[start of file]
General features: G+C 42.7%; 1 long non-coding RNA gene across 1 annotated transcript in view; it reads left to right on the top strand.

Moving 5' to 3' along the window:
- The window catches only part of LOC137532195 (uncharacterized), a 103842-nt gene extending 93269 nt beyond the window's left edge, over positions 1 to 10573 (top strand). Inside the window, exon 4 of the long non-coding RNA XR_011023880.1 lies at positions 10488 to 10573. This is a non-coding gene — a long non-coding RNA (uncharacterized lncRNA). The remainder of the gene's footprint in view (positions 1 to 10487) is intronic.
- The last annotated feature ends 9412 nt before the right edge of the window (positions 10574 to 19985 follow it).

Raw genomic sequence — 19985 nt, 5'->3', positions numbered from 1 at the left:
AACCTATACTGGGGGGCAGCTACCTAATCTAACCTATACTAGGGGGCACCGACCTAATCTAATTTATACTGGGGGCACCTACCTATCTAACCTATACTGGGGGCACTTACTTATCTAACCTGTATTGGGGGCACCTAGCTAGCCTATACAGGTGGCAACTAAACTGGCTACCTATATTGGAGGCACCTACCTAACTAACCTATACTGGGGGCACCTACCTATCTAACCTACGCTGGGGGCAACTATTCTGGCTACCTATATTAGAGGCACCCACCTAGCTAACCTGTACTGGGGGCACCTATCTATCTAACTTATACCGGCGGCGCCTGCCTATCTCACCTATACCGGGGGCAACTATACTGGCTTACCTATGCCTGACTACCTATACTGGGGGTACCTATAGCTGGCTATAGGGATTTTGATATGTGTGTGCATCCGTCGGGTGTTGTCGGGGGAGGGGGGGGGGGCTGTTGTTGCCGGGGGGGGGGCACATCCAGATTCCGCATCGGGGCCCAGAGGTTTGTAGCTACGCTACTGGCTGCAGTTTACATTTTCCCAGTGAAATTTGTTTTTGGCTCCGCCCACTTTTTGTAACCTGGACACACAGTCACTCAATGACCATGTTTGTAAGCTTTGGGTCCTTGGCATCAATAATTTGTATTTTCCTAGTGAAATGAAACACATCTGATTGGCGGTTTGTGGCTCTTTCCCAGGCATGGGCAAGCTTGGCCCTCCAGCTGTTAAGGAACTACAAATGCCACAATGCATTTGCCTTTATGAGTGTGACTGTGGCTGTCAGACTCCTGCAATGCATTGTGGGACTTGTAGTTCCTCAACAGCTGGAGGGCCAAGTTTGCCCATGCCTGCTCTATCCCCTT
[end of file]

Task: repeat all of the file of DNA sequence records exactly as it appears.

General features: G+C 42.7%; 1 long non-coding RNA gene across 1 annotated transcript in view; it reads left to right on the top strand.

Moving 5' to 3' along the window:
- The window catches only part of LOC137532195 (uncharacterized), a 103842-nt gene extending 93269 nt beyond the window's left edge, over positions 1 to 10573 (top strand). Inside the window, exon 4 of the long non-coding RNA XR_011023880.1 lies at positions 10488 to 10573. This is a non-coding gene — a long non-coding RNA (uncharacterized lncRNA). The remainder of the gene's footprint in view (positions 1 to 10487) is intronic.
- The last annotated feature ends 9412 nt before the right edge of the window (positions 10574 to 19985 follow it).

Raw genomic sequence — 19985 nt, 5'->3', positions numbered from 1 at the left:
AACCTATACTGGGGGGCAGCTACCTAATCTAACCTATACTAGGGGGCACCGACCTAATCTAATTTATACTGGGGGCACCTACCTATCTAACCTATACTGGGGGCACTTACTTATCTAACCTGTATTGGGGGCACCTAGCTAGCCTATACAGGTGGCAACTAAACTGGCTACCTATATTGGAGGCACCTACCTAACTAACCTATACTGGGGGCACCTACCTATCTAACCTACGCTGGGGGCAACTATTCTGGCTACCTATATTAGAGGCACCCACCTAGCTAACCTGTACTGGGGGCACCTATCTATCTAACTTATACCGGCGGCGCCTGCCTATCTCACCTATACCGGGGGCAACTATACTGGCTTACCTATGCCTGACTACCTATACTGGGGGTACCTATAGCTGGCTATAGGGATTTTGATATGTGTGTGCATCCGTCGGGTGTTGTCGGGGGAGGGGGGGGGGGCTGTTGTTGCCGGGGGGGGGGCACATCCAGATTCCGCATCGGGGCCCAGAGGTTTGTAGCTACGCTACTGGCTGCAGTTTACATTTTCCCAGTGAAATTTGTTTTTGGCTCCGCCCACTTTTTGTAACCTGGACACACAGTCACTCAATGACCATGTTTGTAAGCTTTGGGTCCTTGGCATCAATAATTTGTATTTTCCTAGTGAAATGAAACACATCTGATTGGCGGTTTGTGGCTCTTTCCCAGGCATGGGCAAGCTTGGCCCTCCAGCTGTTAAGGAACTACAAATGCCACAATGCATTTGCCTTTATGAGTGTGACTGTGGCTGTCAGACTCCTGCAATGCATTGTGGGACTTGTAGTTCCTCAACAGCTGGAGGGCCAAGTTTGCCCATGCCTGCTCTATCCCCTT